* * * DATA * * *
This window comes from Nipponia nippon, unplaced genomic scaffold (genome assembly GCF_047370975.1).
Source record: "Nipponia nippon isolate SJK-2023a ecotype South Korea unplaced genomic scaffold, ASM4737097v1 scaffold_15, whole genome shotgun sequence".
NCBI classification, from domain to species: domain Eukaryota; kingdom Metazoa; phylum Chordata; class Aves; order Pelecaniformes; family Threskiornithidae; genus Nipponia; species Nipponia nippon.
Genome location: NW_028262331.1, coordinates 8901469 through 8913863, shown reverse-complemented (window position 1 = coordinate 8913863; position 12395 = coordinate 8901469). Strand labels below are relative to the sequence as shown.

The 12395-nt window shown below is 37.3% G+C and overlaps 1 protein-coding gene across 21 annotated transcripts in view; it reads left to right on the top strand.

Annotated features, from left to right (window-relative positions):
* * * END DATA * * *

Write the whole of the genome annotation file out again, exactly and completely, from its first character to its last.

This window comes from Nipponia nippon, unplaced genomic scaffold (genome assembly GCF_047370975.1).
Source record: "Nipponia nippon isolate SJK-2023a ecotype South Korea unplaced genomic scaffold, ASM4737097v1 scaffold_15, whole genome shotgun sequence".
NCBI classification, from domain to species: domain Eukaryota; kingdom Metazoa; phylum Chordata; class Aves; order Pelecaniformes; family Threskiornithidae; genus Nipponia; species Nipponia nippon.
Genome location: NW_028262331.1, coordinates 8901469 through 8913863, shown reverse-complemented (window position 1 = coordinate 8913863; position 12395 = coordinate 8901469). Strand labels below are relative to the sequence as shown.

The 12395-nt window shown below is 37.3% G+C and overlaps 1 protein-coding gene across 21 annotated transcripts in view; it reads left to right on the top strand.

Annotated features, from left to right (window-relative positions):